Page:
As the παθήματα and δόξαι, of Christ are the object of ἐδήλου προμαρτυρόμενον, so by καιρός, to which the ἐρευνᾷν of the prophets was directed, the time is referred to when this salvation would actually be accomplished. For this reason, then, ἐξηρεύνησαν, 1 Peter 1:10, cannot again be repeated in ἐρευνῶντες (Wiesinger, Schott), as if the εἰς τίνακαιρόν referred directly to the appearance of the σωτηρία; the apostle’s thought is rather this, that in their search as to the time of the sufferings, etc. of Christ, the prophets had before their eyes, as that with respect to which they sought to obtain knowledge, the σωτηρία of which believers were to be made partakers.

REMARK.

Definite corroboration of the ideas here expressed is to be found in the Book of Daniel, chap. Daniel 12:4; Daniel 12:9-10; Daniel 12:13. The fundamental presupposition is, that the “when” of the fulfilment was unknown to the prophets; according to 1 Peter 1:12, all that was revealed to them was, that it would take place only in the times to come. De Wette asserts too much when he says, that searching as to the time cannot be predicated of the genuine prophets of ancient Judaism, but of Daniel only, who pondered over the seventy years of Jeremiah. But although the words of Daniel may have given occasion for the apostle’s statement, still that statement is not incapable of justification. If the apostles searched as to the time when the promises of Christ would receive accomplishment, why should it not be presupposed that similarly the prophets, too, inquired into that which the πνεῦμα χριστοῦ testified beforehand to them, more especially as to the καιρός of its fulfilment?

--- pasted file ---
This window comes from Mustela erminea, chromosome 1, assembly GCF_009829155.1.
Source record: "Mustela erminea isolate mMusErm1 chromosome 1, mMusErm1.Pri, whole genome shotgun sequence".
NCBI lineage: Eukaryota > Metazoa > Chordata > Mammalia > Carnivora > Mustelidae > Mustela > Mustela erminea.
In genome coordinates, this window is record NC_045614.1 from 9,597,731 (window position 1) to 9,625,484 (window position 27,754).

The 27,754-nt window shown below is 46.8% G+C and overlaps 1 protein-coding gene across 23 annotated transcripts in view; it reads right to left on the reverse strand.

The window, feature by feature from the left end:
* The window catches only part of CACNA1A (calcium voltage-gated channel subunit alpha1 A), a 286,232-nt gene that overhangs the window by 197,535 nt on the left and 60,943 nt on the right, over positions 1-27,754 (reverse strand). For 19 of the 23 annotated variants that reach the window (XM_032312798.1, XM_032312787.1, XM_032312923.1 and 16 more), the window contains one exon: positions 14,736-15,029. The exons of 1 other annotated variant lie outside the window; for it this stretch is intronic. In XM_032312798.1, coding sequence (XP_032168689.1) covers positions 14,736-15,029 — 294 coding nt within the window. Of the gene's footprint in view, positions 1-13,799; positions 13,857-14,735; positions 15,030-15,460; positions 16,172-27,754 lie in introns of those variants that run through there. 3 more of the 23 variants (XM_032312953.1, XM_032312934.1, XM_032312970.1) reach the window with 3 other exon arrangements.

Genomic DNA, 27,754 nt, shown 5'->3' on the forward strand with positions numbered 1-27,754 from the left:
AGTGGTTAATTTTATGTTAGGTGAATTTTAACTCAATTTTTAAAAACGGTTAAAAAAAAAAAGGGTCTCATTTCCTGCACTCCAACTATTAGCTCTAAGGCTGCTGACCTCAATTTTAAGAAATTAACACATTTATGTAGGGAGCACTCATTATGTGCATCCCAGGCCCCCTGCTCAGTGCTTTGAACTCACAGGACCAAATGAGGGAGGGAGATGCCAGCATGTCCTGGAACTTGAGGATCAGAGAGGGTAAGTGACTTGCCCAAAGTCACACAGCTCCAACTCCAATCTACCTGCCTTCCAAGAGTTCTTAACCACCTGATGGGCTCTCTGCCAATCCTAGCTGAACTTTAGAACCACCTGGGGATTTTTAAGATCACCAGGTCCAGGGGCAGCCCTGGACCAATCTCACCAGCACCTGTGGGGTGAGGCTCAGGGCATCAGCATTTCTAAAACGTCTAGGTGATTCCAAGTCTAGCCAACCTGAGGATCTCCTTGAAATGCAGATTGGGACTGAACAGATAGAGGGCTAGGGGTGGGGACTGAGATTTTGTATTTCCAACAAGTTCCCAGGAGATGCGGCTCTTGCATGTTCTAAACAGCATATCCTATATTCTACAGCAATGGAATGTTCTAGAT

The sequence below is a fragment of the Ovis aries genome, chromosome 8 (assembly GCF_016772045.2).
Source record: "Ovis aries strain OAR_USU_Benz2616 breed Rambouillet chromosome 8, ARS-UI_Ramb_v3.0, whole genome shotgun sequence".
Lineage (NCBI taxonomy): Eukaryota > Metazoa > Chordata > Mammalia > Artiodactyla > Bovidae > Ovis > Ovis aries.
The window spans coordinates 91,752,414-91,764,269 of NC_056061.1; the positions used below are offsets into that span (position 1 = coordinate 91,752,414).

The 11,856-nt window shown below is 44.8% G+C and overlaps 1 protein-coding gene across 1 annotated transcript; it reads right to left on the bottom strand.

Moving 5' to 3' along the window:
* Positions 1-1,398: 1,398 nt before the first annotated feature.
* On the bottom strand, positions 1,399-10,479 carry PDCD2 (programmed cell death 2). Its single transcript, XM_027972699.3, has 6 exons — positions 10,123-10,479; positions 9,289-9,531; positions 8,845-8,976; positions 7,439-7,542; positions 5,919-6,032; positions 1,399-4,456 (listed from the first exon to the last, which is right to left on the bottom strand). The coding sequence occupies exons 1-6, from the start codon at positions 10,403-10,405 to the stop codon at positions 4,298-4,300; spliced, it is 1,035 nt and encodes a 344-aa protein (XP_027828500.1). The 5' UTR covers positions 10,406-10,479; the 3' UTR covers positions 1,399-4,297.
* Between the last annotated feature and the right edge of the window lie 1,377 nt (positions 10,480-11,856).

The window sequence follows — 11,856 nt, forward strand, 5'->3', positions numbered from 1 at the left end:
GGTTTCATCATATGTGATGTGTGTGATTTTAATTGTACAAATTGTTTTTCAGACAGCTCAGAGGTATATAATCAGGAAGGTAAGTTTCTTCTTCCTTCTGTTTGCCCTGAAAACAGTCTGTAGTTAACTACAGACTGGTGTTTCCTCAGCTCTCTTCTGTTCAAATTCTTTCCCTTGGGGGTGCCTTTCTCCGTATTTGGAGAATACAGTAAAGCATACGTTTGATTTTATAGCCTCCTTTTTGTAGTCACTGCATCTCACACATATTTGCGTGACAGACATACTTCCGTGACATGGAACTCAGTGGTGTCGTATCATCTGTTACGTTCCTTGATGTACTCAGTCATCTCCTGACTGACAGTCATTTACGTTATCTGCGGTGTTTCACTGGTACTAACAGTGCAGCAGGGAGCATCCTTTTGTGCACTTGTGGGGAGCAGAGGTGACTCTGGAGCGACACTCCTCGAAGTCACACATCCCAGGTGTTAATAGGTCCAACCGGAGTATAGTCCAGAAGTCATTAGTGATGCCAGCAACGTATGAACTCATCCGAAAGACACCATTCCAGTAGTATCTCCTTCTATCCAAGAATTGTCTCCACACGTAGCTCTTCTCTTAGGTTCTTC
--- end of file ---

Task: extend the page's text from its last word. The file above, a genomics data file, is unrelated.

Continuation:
Verse 12

1 Peter 1:12. οἷς ἀπεκαλύφθη] is linked on by way of explanation to ἐρευνῶντες: “to whom it was revealed,” i.e. “in that it was revealed to them.” This is to be taken neither as an antithesis to the searching, nor as the result of it, but as an element accompanying—and stimulating—it; see Wiesinger and Schott in loc.

ὅτι οὐχ ἑαυτοῖς ὑμῖν ( ἡμῖν) δὲ διηκόνουν αὐτά] ὅτι is not causal here (Luther: “for;” so also Luthardt and Hofmann). Opposed to this is the circumstance that if ὅτι κ. τ. λ. be taken as a parenthesis, and the νῦν ἀνηγγέλη κ. τ. λ. following be joined with ἀπεκαλύφθη (Hofmann), this sentence is strangely broken up; if, on the other hand, νῦν κ. τ. λ. be united with what immediately precedes (Luther), ἀπεκαλύφθη is plainly much too bald. Nor can it be denied that ὅτι naturally connects itself with ἀπεκαλύφθη, and νῦν is joined with διηκόνουν αὐτά. ὅτι states, then, not the reason, but the contents of what was revealed to the prophets.(74)

διακονεῖν, both in the N. T. and in the classics, is frequently a transitive verb joined with the accusative, and that in such a way that the accusative denotes either the result of the διακονεῖν, or the thing to which the service is directed (1 Peter 4:10). Here, where αὐτά is the accusative dependent on διηκόνουν, the latter is the case; for that which is announced to the Christians is not the result of the prophets’ ministrations, but that to which they were directed. That “they did their part in bringing to pass by their ministration the salvation which is now preached” (Wiesinger, and Schott also), is a thought in no way hinted at here, and in which: “did their part” is a purely arbitrary addition. The ministration of the prophets consisted not in the bringing to pass of the salvation, but in the proclaiming of that which was revealed to them (Brückner); and this is what is conveyed by αὐτά.

They exercised this ministration, οὐχ, etc., “not for their, rather for your (our) benefit,” i.e. in such a way that its application was to you (us), not to themselves.

On δέ after the negation, as distinguished from ἀλλά, cf. Winer, p. 411 [E. T. 621].(75) The difference in the reading ὑμῖν or ἡ΄ῖν does not essentially affect the meaning, since by ὑ΄ῖν, though the readers of the epistle are indeed addressed in the first instance, all the rest of the Christians are naturally thought of as included. Still, the idea expressed in the ὑ΄ῖν or ἡ΄ῖν δέ is not without difficulty. Taken strictly, the οὐχ ἑαυτοῖς alone was known to the prophets—and along with this likewise, that it was for others, i.e. for those who lived at the time of its fulfilment. But as these others are the Christians, the apostle directly opposes ὑμῖν δέ to οὐχ ἑαυτοῖς—that is, inserts the definite for the indefinite.